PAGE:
Chasing El Nino: Part 1: The Dream

Ten years ago I met a Japanese man named Sashto who changed the course of my life. I was 22 years old and backpacking around Europe for 10 weeks after graduating from college. I met Sashto in a small town in northern Romania. Along with a group of other travelers from our hostel, we spent the night drinking and sharing stories from our lives. Sashto was forty and was traveling the world for three years. He had saved every penny he possibly could for five years straight so he could travel the world for three! This simple, but powerful idea stayed with me when I returned home to the United States.  

In the years after I met Sashto I did many things. I lived in San Francisco and New York City, went to graduate school, tried to start a number of companies and relationships, all of which failed. I traveled here and there for a month or two when I could afford it. However, the dream of long-term travel never really left me.


Fast forward to 2012. I had been living in Boston for about a year and had just begun teaching math in a public school. Each day was crazier than the last, dealing with student behaviors on a daily basis that would have gotten anyone expelled from the school I grew up in. I very quickly realized I needed an escape valve from the stressful environment that had become my daily life. I thought back to Sashto and hatched a plan of my own. I would save as much money as I could to travel around the world for at least one year. And that’s what I’ve done.


It hasn’t been easy. There have been times where I haven’t gone out for over a month straight just to save money. Then there have been times where my will power hasn’t been so strong. Dinners with friends. New ski equipment. Trips to Iceland and British Columbia. There were even the beginnings of romantic relationships that brought the entire idea of the trip into question. Now that I am ten days away from the greatest adventure of my life, I realize I am lucky to be pulling this off in the first place.


As for the trip, I didn’t plan on chasing El Nino, it just kind of happened. I’ve dreamed up so many different incarnations for my travels that I can’t keep track of them anymore. A year ago I thought I’d be hopping on a plane to Southeast Asia so I could backpack there for two years. However, I’ve gained enough wisdom in my travels to realize that planning too far in advance doesn’t work for me. I need to follow my intuition and my intuition told me I’d want to be skiing in North America in February. As luck would have it, it happens to be the strongest El Nino on record.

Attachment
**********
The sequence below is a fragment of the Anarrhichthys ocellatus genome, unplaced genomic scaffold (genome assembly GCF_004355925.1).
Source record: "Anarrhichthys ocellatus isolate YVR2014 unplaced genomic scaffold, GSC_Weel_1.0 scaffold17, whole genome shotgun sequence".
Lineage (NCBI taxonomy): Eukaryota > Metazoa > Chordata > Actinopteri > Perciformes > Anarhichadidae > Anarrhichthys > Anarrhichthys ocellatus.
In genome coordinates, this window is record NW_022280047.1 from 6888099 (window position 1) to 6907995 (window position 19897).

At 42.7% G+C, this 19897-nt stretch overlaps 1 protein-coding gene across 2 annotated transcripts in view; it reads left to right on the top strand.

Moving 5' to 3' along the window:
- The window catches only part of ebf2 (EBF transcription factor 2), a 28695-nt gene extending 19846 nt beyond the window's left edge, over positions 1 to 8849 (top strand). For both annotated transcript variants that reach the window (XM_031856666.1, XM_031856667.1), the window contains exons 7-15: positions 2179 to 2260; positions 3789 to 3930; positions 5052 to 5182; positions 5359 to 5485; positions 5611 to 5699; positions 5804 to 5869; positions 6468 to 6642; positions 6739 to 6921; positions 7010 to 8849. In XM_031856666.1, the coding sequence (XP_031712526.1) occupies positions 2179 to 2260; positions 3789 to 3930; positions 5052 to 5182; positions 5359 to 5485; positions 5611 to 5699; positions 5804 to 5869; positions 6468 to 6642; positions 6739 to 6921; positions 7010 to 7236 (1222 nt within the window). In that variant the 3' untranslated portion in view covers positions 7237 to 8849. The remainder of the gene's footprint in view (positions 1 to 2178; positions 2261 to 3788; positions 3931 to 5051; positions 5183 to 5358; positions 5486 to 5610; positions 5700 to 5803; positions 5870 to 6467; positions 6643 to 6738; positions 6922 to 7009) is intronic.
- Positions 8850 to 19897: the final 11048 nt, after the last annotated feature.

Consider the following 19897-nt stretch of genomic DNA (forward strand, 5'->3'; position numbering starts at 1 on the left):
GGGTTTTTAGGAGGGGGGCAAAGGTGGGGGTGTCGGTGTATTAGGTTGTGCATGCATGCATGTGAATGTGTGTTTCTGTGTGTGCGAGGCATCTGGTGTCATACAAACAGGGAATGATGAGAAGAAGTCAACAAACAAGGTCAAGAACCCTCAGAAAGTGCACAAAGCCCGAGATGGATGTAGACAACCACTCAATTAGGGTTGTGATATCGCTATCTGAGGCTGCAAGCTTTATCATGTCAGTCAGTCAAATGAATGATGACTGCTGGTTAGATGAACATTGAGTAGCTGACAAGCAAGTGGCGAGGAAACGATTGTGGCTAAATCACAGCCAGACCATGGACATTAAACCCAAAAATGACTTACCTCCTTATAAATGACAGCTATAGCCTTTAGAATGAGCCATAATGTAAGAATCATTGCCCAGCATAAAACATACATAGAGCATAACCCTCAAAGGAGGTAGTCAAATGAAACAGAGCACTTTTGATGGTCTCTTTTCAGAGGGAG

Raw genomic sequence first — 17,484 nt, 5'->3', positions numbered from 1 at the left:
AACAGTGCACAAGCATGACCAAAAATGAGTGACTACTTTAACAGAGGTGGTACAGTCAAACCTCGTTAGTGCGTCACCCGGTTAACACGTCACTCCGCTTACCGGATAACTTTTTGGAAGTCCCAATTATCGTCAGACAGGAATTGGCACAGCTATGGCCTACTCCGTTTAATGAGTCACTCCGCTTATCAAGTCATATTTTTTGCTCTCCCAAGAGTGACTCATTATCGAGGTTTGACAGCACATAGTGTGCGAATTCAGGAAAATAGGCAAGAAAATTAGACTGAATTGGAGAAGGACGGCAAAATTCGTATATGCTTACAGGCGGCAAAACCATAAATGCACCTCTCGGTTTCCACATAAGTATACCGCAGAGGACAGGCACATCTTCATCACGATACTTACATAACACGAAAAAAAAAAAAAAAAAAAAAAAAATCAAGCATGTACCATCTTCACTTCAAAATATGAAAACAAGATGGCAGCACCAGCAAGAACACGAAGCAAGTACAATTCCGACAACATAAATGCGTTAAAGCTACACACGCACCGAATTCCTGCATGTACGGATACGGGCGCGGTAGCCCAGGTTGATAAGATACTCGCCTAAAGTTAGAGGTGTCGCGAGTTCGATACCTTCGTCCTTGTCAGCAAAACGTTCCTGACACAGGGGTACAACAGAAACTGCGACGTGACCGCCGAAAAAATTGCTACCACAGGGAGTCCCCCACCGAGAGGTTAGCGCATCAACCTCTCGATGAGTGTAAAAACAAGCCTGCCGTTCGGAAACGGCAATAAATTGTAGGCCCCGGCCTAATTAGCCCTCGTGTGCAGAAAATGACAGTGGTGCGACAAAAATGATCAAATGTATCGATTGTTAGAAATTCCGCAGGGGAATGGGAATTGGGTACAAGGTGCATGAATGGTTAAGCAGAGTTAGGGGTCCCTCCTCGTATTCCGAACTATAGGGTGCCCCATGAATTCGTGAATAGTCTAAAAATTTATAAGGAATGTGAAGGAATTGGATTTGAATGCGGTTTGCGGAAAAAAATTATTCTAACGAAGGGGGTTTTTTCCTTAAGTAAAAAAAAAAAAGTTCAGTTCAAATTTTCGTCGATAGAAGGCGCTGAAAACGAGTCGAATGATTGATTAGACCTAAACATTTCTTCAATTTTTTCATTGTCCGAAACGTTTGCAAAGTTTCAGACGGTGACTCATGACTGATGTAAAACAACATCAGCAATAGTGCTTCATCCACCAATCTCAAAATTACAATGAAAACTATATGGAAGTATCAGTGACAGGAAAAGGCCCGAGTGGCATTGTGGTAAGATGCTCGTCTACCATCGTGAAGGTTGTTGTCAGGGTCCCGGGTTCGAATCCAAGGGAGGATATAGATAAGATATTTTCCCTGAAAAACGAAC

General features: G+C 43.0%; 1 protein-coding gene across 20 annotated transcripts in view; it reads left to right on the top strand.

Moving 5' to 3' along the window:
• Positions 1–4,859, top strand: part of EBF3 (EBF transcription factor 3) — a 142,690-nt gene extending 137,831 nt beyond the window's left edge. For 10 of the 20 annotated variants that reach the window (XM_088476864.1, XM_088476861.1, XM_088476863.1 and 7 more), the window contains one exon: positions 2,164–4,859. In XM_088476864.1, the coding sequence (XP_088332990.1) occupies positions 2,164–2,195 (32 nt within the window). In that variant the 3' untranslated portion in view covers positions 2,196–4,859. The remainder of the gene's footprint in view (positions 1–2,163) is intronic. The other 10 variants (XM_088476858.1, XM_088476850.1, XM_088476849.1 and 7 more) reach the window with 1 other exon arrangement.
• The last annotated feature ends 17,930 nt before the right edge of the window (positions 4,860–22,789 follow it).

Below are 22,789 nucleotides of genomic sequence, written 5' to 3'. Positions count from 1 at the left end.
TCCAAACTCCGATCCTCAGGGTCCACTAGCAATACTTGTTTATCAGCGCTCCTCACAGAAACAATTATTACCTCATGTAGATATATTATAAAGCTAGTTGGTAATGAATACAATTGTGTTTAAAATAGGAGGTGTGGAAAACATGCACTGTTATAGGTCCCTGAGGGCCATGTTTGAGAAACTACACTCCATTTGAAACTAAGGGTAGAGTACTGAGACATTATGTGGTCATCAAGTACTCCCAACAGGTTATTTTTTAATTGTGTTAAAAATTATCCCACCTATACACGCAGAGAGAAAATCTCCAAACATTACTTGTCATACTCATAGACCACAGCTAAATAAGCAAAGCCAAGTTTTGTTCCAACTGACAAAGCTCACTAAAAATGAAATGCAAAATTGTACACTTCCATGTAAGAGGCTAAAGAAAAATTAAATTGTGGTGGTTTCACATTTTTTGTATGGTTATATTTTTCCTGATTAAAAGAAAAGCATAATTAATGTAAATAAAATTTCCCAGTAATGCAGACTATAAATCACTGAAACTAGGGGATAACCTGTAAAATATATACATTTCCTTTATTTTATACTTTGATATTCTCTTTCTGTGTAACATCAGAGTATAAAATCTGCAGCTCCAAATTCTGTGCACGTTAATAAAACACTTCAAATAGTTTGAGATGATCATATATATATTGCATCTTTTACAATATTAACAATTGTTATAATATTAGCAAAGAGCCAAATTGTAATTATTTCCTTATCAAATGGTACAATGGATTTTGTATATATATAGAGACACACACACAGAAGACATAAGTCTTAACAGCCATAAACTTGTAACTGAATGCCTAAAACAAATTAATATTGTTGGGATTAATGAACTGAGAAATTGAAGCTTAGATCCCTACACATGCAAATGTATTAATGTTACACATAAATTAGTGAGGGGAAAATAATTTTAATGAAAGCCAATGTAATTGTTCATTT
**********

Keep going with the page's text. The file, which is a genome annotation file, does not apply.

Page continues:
On January 27 I will pack up my car and head west.   I will have a tank full of gas, a trunk full of skis and a head full of dreams. I can try to imagine where the road will take me; neck deep powder, huge mountains, new friends. But as my friend Sashto taught me years ago, the best things in life are never planned.

Failing Spectacularly

I didn't really fail at anything in my life until I was about 22.  I don't really count what happened before I was about 14, but from 14 to 22 I was good at pretty much everything I put my mind to.  And then in my 20's I starting failing, over and over again.  Businesses, relationships, businesses again, creative projects gone awry.  Pretty much everything I started turned into a massive failure.  I began to think that I myself was a failure.  It took me  a lot of years to realize that reality couldn't be further from the truth.  There was a simple quote I read somewhere that put it in perspective.  I know it sounds ridiculous that one quote could help me put it all in perspective, but hey sometimes that actually happens!  It went something like this: The higher your goals, the more likely you are to fail.  And that's when it hit me.  I haven't been failing because I'm a failure.  I've been failing because I dare greatly.  I didn't just try and start a company, I tried to raise $2 million at the age of 24.  I didn't just try and start a hostel, I wanted to start a business that was a deep expression of inner self, as well as a model we could replicate in dozens of locations across the country and world.  And the latest failure?  I didn't just want to run a marathon, I wanted to run 50 miles through mountains for a whopping total of 11,000 vertical feet.  The grueling training eventually did so much damage to my ankle that I had to stop training.  And this time I don't feel so bad.  Because this time I realize I failed, not because I gave up, I failed because I dared so greatly that success was nearly impossible.  Does that mean I won't try again?  Hell no. I'm always going to dream big and go for it.  And if I do fail?  Well, I now see that as a marker of success.  A sign that I'm not living any little uninspired life.  I'm living big and bold and along the way there's bound to be some serious bruises!